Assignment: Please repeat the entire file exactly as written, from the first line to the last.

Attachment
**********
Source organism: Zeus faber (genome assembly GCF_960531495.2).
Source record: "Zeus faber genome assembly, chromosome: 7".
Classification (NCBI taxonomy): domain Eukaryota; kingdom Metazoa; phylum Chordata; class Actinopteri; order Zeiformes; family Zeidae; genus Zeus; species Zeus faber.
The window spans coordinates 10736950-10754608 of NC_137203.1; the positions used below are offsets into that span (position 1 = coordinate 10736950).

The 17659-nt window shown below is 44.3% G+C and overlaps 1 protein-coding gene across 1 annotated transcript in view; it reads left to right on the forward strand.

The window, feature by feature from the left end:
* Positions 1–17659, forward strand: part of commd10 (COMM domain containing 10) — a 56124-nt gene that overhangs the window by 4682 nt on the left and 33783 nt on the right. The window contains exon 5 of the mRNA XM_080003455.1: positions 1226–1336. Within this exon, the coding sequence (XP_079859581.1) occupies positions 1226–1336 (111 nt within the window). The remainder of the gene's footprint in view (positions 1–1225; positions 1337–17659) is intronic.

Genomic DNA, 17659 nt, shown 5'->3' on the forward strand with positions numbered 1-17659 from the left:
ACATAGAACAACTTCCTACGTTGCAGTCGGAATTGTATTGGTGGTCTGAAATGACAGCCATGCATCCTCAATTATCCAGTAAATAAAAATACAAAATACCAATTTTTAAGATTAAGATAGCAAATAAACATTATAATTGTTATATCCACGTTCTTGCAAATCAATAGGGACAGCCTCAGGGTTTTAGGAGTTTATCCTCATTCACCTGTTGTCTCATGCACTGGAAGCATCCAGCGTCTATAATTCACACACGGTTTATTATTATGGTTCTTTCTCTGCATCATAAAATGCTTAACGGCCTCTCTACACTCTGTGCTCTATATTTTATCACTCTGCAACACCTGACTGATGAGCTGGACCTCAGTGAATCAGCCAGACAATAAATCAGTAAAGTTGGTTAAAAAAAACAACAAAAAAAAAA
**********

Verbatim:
Source organism: Zeus faber (genome assembly GCF_960531495.2).
Source record: "Zeus faber genome assembly, chromosome: 7".
Classification (NCBI taxonomy): domain Eukaryota; kingdom Metazoa; phylum Chordata; class Actinopteri; order Zeiformes; family Zeidae; genus Zeus; species Zeus faber.
The window spans coordinates 10736950-10754608 of NC_137203.1; the positions used below are offsets into that span (position 1 = coordinate 10736950).

The 17659-nt window shown below is 44.3% G+C and overlaps 1 protein-coding gene across 1 annotated transcript in view; it reads left to right on the forward strand.

The window, feature by feature from the left end:
* Positions 1–17659, forward strand: part of commd10 (COMM domain containing 10) — a 56124-nt gene that overhangs the window by 4682 nt on the left and 33783 nt on the right. The window contains exon 5 of the mRNA XM_080003455.1: positions 1226–1336. Within this exon, the coding sequence (XP_079859581.1) occupies positions 1226–1336 (111 nt within the window). The remainder of the gene's footprint in view (positions 1–1225; positions 1337–17659) is intronic.

Genomic DNA, 17659 nt, shown 5'->3' on the forward strand with positions numbered 1-17659 from the left:
ACATAGAACAACTTCCTACGTTGCAGTCGGAATTGTATTGGTGGTCTGAAATGACAGCCATGCATCCTCAATTATCCAGTAAATAAAAATACAAAATACCAATTTTTAAGATTAAGATAGCAAATAAACATTATAATTGTTATATCCACGTTCTTGCAAATCAATAGGGACAGCCTCAGGGTTTTAGGAGTTTATCCTCATTCACCTGTTGTCTCATGCACTGGAAGCATCCAGCGTCTATAATTCACACACGGTTTATTATTATGGTTCTTTCTCTGCATCATAAAATGCTTAACGGCCTCTCTACACTCTGTGCTCTATATTTTATCACTCTGCAACACCTGACTGATGAGCTGGACCTCAGTGAATCAGCCAGACAATAAATCAGTAAAGTTGGTTAAAAAAAACAACAAAAAAAAAA